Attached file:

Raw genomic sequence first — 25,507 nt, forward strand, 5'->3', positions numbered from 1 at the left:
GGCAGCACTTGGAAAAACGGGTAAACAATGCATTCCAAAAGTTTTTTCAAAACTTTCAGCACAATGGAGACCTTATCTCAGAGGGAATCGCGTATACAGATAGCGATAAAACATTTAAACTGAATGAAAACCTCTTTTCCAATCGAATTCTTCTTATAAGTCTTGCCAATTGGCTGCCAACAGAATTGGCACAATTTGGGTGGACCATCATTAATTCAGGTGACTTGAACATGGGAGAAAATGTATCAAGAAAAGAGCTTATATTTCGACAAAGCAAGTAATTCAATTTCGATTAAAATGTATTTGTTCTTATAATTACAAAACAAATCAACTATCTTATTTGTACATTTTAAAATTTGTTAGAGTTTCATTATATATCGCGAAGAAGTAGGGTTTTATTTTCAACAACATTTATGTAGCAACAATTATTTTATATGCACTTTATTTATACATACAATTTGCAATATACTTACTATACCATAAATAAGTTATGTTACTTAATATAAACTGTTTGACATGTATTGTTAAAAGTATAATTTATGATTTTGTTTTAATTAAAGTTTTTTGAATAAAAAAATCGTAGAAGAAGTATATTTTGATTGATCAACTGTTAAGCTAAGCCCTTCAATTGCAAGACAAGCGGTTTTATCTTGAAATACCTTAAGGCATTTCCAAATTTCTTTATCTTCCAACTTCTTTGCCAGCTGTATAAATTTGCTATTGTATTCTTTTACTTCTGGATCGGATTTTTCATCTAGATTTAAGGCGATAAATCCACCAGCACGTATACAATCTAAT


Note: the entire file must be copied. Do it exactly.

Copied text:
Raw genomic sequence first — 25,507 nt, forward strand, 5'->3', positions numbered from 1 at the left:
GGCAGCACTTGGAAAAACGGGTAAACAATGCATTCCAAAAGTTTTTTCAAAACTTTCAGCACAATGGAGACCTTATCTCAGAGGGAATCGCGTATACAGATAGCGATAAAACATTTAAACTGAATGAAAACCTCTTTTCCAATCGAATTCTTCTTATAAGTCTTGCCAATTGGCTGCCAACAGAATTGGCACAATTTGGGTGGACCATCATTAATTCAGGTGACTTGAACATGGGAGAAAATGTATCAAGAAAAGAGCTTATATTTCGACAAAGCAAGTAATTCAATTTCGATTAAAATGTATTTGTTCTTATAATTACAAAACAAATCAACTATCTTATTTGTACATTTTAAAATTTGTTAGAGTTTCATTATATATCGCGAAGAAGTAGGGTTTTATTTTCAACAACATTTATGTAGCAACAATTATTTTATATGCACTTTATTTATACATACAATTTGCAATATACTTACTATACCATAAATAAGTTATGTTACTTAATATAAACTGTTTGACATGTATTGTTAAAAGTATAATTTATGATTTTGTTTTAATTAAAGTTTTTTGAATAAAAAAATCGTAGAAGAAGTATATTTTGATTGATCAACTGTTAAGCTAAGCCCTTCAATTGCAAGACAAGCGGTTTTATCTTGAAATACCTTAAGGCATTTCCAAATTTCTTTATCTTCCAACTTCTTTGCCAGCTGTATAAATTTGCTATTGTATTCTTTTACTTCTGGATCGGATTTTTCATCTAGATTTAAGGCGATAAATCCACCAGCACGTATACAATCTAAT